Since 1987, the money, credit and interest rate policies of the Fed have been to supply endless liquidity. In supplying it they cannot direct where those funds should go, like into plant, equipment and research or into different forms of speculation. Thus, in spite of the myriad players the liquidity comes from the Fed. That means there should be controls on Fed and bank lending to stop speculation. We all know that isn’t going to happen because the Fed owns the system. Another aspect of cutting off speculation is that it would be deflationary and the Fed has enough trouble with inflation already. That is why money and credit is being created at an 18% rate. A sharp drop in commodity prices could overwhelm the system and the Fed would then have to increase M3 by perhaps 25%. Can you imagine 20% plus inflation? Again the Fed is in a box and cannot get out. Commodity speculation is here to stay no matter what politicians and the Fed do. It is the lending system that is the problem. The liquidity is going into all the wrong places. It is feeding more speculation. The intervention of Congress then presents no guarantee that speculation in commodities will end. As we said, funds will go offshore to other commodity markets and the legislation will not solve an insolvable problem created by the Fed. As you can see, every which way you look, the Fed is responsible for all our financial and economic problems. The speculative investors are only to blame in a small way.
The system has worked reasonably well in our commodity markets - that is when the Fed, the CFTC and the “Working Group on Financial Markets” isn’t rigging the markets. You cannot regulate speculators without almost totally destroying the markets.
Again, the Fed supplies the loans or credit and banks sell a swap for a specific commodity and there is no limit on the amount of the commodity that can be hedged. Thus, funds can accumulate positions far in excess of what they could do directly by working with an investment bank. The bank in effect is creating a futures trade. The bank guarantees the trade and bypasses the futures market leaving no trace of the trade. They can do this with any commodity. The bank selling the swap is a hedger and there is no limit as to what they can do. That is not true though because they’ll never have to deliver the hedge as a producer would. Commodity speculators could be up against regulators and politicians, so we believe you should temporarily be out of these markets in case they correct further. That does not include gold and silver, which you should stay long. Who knows what these two groups of idiots may do.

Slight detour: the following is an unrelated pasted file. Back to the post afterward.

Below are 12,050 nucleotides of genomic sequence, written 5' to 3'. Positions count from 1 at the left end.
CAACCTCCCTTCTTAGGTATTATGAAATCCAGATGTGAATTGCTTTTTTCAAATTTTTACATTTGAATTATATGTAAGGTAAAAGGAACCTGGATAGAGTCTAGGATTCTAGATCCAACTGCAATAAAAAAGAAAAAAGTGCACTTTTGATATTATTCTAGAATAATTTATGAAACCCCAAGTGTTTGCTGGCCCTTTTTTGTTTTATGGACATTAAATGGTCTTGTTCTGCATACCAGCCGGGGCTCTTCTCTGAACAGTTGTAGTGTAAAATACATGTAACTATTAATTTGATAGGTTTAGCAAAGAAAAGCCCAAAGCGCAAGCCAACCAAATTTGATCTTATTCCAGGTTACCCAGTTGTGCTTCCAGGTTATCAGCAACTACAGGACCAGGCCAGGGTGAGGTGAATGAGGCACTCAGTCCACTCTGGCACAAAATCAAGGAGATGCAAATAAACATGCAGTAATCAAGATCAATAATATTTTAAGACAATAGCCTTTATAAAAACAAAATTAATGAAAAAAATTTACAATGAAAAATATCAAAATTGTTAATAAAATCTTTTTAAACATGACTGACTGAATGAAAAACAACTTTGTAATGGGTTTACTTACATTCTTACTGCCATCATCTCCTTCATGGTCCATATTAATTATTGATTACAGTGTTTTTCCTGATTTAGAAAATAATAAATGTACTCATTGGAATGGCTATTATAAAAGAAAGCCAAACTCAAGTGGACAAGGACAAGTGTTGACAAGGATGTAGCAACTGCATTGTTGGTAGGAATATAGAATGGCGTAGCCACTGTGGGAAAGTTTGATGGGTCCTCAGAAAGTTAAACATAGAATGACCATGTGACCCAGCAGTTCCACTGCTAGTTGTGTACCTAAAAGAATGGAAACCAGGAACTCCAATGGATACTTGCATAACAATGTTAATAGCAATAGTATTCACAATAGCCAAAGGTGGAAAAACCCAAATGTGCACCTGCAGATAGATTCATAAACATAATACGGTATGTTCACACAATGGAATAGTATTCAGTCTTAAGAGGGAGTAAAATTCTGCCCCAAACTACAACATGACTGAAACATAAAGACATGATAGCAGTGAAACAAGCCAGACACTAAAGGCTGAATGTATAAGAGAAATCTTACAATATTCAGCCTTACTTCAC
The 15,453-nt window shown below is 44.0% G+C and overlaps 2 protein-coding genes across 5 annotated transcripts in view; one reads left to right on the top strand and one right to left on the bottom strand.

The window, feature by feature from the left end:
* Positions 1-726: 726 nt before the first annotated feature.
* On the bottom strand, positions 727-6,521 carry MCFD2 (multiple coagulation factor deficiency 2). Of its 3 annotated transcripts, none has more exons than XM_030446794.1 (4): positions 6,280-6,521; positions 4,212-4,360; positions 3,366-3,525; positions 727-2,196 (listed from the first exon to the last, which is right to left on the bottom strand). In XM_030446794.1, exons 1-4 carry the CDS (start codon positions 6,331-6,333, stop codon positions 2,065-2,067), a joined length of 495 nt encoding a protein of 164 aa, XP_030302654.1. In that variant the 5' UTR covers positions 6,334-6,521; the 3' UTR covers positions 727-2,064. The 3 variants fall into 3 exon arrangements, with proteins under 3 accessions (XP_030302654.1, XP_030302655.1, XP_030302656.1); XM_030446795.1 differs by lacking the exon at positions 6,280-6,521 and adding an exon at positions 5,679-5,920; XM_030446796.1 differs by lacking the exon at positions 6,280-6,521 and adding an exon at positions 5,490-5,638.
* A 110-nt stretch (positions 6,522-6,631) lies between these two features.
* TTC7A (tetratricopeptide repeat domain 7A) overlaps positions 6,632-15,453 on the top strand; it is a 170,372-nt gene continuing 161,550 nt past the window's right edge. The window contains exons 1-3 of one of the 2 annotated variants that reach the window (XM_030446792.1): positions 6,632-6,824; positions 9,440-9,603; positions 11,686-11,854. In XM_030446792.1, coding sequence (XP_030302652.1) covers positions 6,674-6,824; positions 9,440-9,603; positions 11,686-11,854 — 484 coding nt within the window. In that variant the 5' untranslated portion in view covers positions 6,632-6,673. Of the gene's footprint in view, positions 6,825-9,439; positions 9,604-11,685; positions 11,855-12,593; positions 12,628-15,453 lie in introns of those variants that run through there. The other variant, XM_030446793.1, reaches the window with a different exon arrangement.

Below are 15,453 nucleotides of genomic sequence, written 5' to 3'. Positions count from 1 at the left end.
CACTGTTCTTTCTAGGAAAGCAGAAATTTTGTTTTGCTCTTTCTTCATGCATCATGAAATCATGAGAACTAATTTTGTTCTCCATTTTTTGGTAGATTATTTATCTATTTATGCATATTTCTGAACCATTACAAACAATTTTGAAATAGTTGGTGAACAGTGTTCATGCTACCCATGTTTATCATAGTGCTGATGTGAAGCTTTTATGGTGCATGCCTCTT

CEO of Analog Devices, Jerold Fishman, neither admitted or denied and made a settlement for backdating options for a fine and penalties of $4.5 million. Fishman was not charged with wrongdoing. The SEC’s only function is to collect fines and let the crooks go for paying off. We have two cases where CEO’s wouldn’t cooperate and they ended up in prison. Those who payoff, and are Illuminists, go right on stealing from the public.
The Fed is only interested in saving banks and Wall Street – not caring about the value and fate of the dollar or the inflationary consequences of the wild expansion of money and credit. This decision to cut interest rates to a negative official minus 2% has brought about hyperinflation, so it is no wonder commodities are on a tear. As far as we can see thus far lower interest rates have been a bust. The credit made available by the Fed to the banks, which have in turn lent it out, have seen a good part of those funds go into speculation, a part of which has gone into commodities. The Fed and the bankers gave the speculators the money to run commodity prices up with reckless abandon and terrible inflationary consequences, as well as putting downward pressure on the dollar. As the dollar falls commodities prices rise. Oil is a perfect example. The head of OPEC, Chakeb Khelil says every time the dollar falls 1% oil rises $4.00. That is why it is going to be hard to get oil below $100 a barrel as we don’t see any sustained dollar rallies. After G7 they tried to rally the dollar and got really nowhere. Demand in the US for oil has slid via conservation but demand continues to rise in Russia, India and China. Instead of trying to move the dollar index, the USDX, 10% to 80 from 73, the Fed is saving Wall Street instead. They do not seem to understand the dollar and oil are synonymous. The same phenomenon has beset the British pound. After 3, ¼% cuts in their interest rates the pound fell 20% versus the euro. Thus in pound terms oil is more expensive as the pound falls. Further rate cuts by the BoE due to a falling real estate market and a slowing economy will only make energy more expensive. Britain is on the edge of recession and stagflation is just now taking hold. Not only are citizens of the US and UK going to pay higher energy cuts, but so will China, which has had price controls on gasoline since November, as prices have risen elsewhere by 35%. India has done the same as China for 20-months as their inflation heads up strongly. Year-on-year India’s oil imports have risen by 9%, India’s increase in M3 has been 22% and China’s has been about 18%.